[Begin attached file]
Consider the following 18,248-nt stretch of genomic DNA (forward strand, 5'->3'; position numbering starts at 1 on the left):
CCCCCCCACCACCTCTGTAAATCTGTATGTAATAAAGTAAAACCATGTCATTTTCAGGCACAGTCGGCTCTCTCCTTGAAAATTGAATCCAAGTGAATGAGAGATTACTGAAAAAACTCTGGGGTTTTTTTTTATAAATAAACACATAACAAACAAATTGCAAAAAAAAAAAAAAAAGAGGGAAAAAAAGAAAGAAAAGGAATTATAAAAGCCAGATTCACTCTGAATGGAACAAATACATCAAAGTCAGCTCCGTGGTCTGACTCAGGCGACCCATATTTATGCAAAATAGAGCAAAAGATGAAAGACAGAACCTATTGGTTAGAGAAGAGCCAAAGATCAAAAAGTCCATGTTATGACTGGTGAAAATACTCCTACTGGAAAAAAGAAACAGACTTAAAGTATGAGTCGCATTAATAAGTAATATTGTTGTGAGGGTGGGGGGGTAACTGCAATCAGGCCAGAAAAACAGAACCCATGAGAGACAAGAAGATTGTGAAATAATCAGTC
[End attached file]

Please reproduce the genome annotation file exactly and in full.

Consider the following 18,248-nt stretch of genomic DNA (forward strand, 5'->3'; position numbering starts at 1 on the left):
CCCCCCCACCACCTCTGTAAATCTGTATGTAATAAAGTAAAACCATGTCATTTTCAGGCACAGTCGGCTCTCTCCTTGAAAATTGAATCCAAGTGAATGAGAGATTACTGAAAAAACTCTGGGGTTTTTTTTTATAAATAAACACATAACAAACAAATTGCAAAAAAAAAAAAAAAAGAGGGAAAAAAAGAAAGAAAAGGAATTATAAAAGCCAGATTCACTCTGAATGGAACAAATACATCAAAGTCAGCTCCGTGGTCTGACTCAGGCGACCCATATTTATGCAAAATAGAGCAAAAGATGAAAGACAGAACCTATTGGTTAGAGAAGAGCCAAAGATCAAAAAGTCCATGTTATGACTGGTGAAAATACTCCTACTGGAAAAAAGAAACAGACTTAAAGTATGAGTCGCATTAATAAGTAATATTGTTGTGAGGGTGGGGGGGTAACTGCAATCAGGCCAGAAAAACAGAACCCATGAGAGACAAGAAGATTGTGAAATAATCAGTC